Virtual Reality headsets are already taking clients to faraway places to be pampered
Jane Smith lives in Shanghai, lives in a multi-storey apartment building, spends three hours a traffic and breathes in polluted air on a regular basis. But at lunchtime she escapes to a tropical beach while getting a pedicure and massage, thanks to the miracle of virtual reality.
Big spas in major cities around the world have suddenly realized that technology provides them with the opportunity to transport their customers to an entirely different scene. They can still provide the standard services, but increase the fees by offering an extra layer of relaxation, of release.
In Chicago, Kohler Waters Spa offers guests a break on a sunny private beach, or on a quiet mountainside or inside a dark and comforting cave – for a price. The “virtual reality pedicure” costs US$95, compared to $79 for the standard pedicure. It won’t be long before the cost of the equipment will be covered.
Up to now, people getting pedicures have sat patiently reading magazines or checking their phones, but they are still in the spa, there is no sense of being “transported” to a new calm world. VR changes that.
Some spas are offering VR as a stand-alone treatment. G20 Spa & Salon in Boston provides clients with a 30-minute virtual meditation session in a forest or under the Aurora Borealis for just US$45. Guests choose the destination of the choice, the headset goes on, and away they go.
There was some resistance at the start, but people are really taking to it now, and seems it is going to be very very popular.”
A meditation center located in a Los Angeles office tower, Esqapes Immersive Relaxation, is offering clients a 30-minute VR session in a massage chair for US$45. They can go to a desert, or snow fields or a “Moroccan resort” – the choice is theirs, and the result is real enough to make people interested in coming back for a repeat of the experience.
“V.R. and the extrasensory components are a key component of the treatment,” Micah Jackson, the C.E.O. of Esqapes was quoted as saying. Meditation involves focusing on something and VR is a route to achieve that.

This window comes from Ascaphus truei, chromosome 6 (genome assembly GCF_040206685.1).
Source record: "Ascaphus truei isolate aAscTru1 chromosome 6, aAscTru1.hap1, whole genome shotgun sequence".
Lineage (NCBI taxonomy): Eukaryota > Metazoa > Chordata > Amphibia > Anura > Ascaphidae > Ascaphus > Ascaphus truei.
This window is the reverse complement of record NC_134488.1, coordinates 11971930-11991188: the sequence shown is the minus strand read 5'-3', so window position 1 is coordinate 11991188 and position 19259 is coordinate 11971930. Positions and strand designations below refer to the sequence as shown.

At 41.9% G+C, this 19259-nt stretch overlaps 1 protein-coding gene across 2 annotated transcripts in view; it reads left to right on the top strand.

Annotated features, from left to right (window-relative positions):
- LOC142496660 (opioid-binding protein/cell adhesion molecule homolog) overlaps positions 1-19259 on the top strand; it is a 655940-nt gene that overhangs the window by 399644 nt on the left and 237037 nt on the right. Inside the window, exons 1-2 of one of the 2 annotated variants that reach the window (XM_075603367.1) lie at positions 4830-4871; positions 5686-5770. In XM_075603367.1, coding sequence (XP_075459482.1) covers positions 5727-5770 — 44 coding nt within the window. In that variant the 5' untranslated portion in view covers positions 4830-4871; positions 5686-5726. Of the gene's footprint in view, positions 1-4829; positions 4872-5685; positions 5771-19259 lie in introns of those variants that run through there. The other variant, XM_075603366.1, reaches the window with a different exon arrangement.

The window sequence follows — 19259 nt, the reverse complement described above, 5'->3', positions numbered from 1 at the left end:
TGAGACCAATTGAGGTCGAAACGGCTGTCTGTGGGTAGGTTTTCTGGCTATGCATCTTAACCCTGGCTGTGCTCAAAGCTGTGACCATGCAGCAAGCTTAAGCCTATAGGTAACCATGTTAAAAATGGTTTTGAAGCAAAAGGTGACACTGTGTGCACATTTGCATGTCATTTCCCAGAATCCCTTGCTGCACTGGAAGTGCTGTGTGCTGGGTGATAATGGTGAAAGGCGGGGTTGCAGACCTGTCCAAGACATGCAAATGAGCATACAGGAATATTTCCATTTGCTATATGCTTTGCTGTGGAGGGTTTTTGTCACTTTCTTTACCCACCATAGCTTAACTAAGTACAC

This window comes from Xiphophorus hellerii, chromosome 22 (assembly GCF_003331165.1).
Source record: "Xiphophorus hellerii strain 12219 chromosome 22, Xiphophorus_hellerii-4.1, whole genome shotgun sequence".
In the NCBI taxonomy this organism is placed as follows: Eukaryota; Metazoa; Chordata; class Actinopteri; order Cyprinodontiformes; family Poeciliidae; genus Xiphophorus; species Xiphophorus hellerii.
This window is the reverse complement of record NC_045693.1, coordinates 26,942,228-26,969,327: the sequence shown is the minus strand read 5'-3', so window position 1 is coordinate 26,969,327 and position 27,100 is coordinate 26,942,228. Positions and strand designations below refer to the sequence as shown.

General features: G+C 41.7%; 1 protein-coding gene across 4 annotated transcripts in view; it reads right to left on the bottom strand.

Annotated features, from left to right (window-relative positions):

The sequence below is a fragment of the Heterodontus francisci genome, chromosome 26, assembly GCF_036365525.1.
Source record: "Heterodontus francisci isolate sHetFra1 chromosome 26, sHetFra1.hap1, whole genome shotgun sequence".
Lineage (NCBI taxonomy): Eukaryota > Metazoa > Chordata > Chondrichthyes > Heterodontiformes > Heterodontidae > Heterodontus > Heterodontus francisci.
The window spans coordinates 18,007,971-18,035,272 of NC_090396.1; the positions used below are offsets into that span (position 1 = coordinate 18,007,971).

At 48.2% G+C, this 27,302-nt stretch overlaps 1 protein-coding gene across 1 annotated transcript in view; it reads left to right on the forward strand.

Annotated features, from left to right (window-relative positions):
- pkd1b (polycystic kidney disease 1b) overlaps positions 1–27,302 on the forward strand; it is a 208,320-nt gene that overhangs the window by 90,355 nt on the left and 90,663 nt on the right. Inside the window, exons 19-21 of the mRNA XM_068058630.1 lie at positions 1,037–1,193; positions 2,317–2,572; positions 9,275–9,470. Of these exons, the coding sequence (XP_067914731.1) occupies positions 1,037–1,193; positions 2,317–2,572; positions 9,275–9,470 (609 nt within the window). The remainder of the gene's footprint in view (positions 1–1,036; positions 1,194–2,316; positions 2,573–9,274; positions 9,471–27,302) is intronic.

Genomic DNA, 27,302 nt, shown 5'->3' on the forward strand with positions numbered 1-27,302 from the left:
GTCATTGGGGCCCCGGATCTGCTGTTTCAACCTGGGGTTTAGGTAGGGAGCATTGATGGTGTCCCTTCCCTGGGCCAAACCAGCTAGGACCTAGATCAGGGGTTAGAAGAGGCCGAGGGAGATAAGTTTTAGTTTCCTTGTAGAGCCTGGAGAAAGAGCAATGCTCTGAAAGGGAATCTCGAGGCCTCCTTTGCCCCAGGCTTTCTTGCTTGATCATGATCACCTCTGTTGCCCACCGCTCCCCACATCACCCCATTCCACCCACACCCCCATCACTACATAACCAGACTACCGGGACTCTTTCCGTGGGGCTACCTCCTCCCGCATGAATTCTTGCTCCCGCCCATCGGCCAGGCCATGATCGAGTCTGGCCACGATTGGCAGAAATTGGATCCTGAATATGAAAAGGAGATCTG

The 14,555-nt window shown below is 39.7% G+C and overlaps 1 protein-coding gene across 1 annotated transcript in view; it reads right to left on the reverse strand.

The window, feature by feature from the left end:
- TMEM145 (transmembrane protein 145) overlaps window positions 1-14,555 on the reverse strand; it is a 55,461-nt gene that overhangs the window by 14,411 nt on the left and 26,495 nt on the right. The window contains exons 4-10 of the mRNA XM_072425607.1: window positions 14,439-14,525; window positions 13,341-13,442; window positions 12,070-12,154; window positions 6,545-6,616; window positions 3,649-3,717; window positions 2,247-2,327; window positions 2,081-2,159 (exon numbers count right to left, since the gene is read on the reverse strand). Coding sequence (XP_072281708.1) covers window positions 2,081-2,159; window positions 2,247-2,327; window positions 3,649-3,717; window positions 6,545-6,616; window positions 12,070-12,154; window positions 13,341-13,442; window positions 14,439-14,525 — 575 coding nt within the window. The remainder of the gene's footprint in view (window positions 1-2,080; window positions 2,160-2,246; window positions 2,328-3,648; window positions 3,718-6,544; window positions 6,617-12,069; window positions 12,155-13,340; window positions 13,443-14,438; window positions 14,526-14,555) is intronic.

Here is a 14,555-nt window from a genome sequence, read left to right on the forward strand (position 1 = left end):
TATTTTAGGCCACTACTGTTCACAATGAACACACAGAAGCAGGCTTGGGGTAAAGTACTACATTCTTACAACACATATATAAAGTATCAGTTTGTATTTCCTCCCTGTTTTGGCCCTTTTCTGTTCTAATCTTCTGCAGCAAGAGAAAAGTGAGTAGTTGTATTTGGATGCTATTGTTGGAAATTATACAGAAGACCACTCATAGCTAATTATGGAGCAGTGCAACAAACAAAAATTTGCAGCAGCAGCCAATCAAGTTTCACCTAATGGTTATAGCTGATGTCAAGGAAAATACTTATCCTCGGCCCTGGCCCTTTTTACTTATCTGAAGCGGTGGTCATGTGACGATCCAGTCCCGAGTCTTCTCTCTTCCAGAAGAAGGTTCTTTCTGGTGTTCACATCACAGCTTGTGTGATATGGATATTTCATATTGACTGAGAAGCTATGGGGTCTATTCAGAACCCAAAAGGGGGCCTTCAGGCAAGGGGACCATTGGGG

Virtual Reality can be added to a Spa treatment menu for a low once-off cost in equipment, plus in some cases a monthly license, but the on-going extra labor costs are zero. With many spas facing shortages of qualified staff, this is a great way for owners and managers to increase revenue with no pain.
The VR equipment being used by many spas comes from Guided VR, a US-based company which charges between $150 and $300 per month per headset depending on the size of the spa. Guided VR provides the hardware and also what they call the “relaxation content.”
“When we built the B2B side, we thought that dentists, doctors and elder care would be a much bigger market, but spas are the most interested and willing to adopt,” Josh Farkas, CEO of Guided VR, was quoted as saying.
Spas have long operated with the business model of offering extra services for an add-on charge, and depending on the level of the spa, the expectations of clients, and the quality of the environment and the VR experience, a significant boost to revenues can be attained. Qua Baths & Spa in Caesars Palace in Las Vegas, for instance, has increased the price of standard facial from $350 to $555 with the addition of a VR experience. The time for the facial is extended for ten minutes to allow the client to experience the VR world as the therapist massages the client’s body. Then the VR glasses are removed and the facial service begins. “This really allows the guest to be in that moment, to really relax,” Kristin Carpenter, the director of spas and salons for Caesars Palace, was quoted as saying.
Wellness is a huge market, and guests want to both be more beautiful, but they also want to be relaxed and calm. VR has improved to the point now where the technology can really provide that, Virtual Reality is going to take wellness and the spa business to a new level.